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|Title:||Fluorescence and transient kinetic analysis of the dictyostelium myosin-II motor domain using green fluorescent protein (GFP) and its variants as probes|
|Presented at:||University of Leicester|
|Abstract:||The determination of the structure of the myosin motor domain has made it possible to introduce fluorescent probes at defined sites, thereby allowing the resolution of the mechanochemical steps in greater detail. Here, modern genetic cloning techniques were utilised to create and express within Dictyostelium discoideum novel myosin-II motor fusion proteins containing various fluorescent probes, in an attempt to investigate conformational changes within the motor domain during the actin-bound stages of the crossbridge cycle. Stopped-flow analysis showed that the myosin ATPase of the single tryptophan myosin-II motor W501 was unaffected by N- and C-terminal YFP and CFP probes, whereas ATP-induced actomyosin dissociation was disrupted (potentially by the probes' propensity to dimerise in close proximity), thus rendering the system unsuitable for investigation of the actin-bound stages of the actomyosin ATPase. By combining total internal reflection microscopy with flash photolysis of an inert caged-ATP precursor, it was shown that kinetic information for the ATP-induced dissociation of fluorescently-labelled myosin motor domains may be achieved using only nanogram quantities, while simultaneously avoiding bundling artefacts common to solution kinetics. A slight adaptation of this process could yield a highly sensitive assay for the processivity of non-classical myosin types, yielding information on their rotational and lateral movement concurrently. Lever arm movement was assessed via the analysis of fluorescence resonance energy transfer (FRET) changes between the YFP (yellow fluorescent protein) and CFP (cyan fluorescent protein) probes. A FRET efficiency increase was observed upon nucleotide occupancy of the active site, in direct contrast to previous FRET studies. Anisotropy studies showed no change upon nucleotide binding, suggesting the FRET increase was due to a distance change, rather than a variation of relative dipole orientations. However, due to the high anisotropy (i.e. slow rotation in solution) of the protein, it was also shown that results from this type of FRET system are qualitative rather than quantitative.|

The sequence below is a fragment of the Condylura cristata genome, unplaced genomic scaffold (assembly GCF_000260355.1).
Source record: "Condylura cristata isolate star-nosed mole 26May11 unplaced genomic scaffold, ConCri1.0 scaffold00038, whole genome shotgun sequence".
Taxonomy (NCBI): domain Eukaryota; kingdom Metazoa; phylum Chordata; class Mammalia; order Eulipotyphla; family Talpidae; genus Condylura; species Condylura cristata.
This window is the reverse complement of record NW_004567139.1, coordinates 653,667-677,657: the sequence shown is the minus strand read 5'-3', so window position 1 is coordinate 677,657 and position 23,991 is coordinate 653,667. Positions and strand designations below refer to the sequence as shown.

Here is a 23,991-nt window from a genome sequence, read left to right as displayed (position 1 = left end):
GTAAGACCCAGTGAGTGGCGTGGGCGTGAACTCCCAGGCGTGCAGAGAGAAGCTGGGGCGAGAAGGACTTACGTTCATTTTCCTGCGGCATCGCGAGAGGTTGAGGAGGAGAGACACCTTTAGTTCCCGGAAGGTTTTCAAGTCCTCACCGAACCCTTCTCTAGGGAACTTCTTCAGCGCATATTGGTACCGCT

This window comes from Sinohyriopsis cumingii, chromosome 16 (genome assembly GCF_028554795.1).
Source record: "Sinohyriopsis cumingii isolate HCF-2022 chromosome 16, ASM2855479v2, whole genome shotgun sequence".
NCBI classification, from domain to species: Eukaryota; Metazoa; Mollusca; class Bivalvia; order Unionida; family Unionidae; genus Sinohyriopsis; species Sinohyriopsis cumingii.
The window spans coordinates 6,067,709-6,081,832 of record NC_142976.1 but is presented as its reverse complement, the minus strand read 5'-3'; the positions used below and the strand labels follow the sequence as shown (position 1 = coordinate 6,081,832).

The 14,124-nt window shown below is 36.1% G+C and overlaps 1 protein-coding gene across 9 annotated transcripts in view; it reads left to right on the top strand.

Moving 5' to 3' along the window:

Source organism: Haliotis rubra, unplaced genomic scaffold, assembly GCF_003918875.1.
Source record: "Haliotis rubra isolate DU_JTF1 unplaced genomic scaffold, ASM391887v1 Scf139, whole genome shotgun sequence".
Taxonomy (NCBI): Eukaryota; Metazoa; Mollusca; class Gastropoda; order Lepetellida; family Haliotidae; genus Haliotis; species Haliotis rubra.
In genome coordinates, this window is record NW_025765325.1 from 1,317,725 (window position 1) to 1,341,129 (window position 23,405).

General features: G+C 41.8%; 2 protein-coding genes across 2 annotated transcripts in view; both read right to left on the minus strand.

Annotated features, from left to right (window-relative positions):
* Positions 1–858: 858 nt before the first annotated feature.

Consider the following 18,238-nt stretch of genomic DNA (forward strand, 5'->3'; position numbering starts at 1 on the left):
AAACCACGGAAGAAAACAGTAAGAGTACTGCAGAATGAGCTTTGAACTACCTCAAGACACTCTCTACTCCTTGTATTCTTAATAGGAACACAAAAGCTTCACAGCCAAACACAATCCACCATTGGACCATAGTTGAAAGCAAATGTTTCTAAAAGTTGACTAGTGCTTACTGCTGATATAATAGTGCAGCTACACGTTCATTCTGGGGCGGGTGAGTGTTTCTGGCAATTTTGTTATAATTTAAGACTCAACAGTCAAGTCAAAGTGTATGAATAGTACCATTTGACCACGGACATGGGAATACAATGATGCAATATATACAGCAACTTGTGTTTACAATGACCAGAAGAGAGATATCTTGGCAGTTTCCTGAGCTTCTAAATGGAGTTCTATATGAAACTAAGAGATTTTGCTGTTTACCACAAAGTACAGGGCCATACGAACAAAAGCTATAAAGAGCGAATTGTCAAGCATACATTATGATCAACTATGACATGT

|Rights:||Copyright © the author. All rights reserved.|
|Appears in Collections:||Theses, Dept. of Biochemistry|
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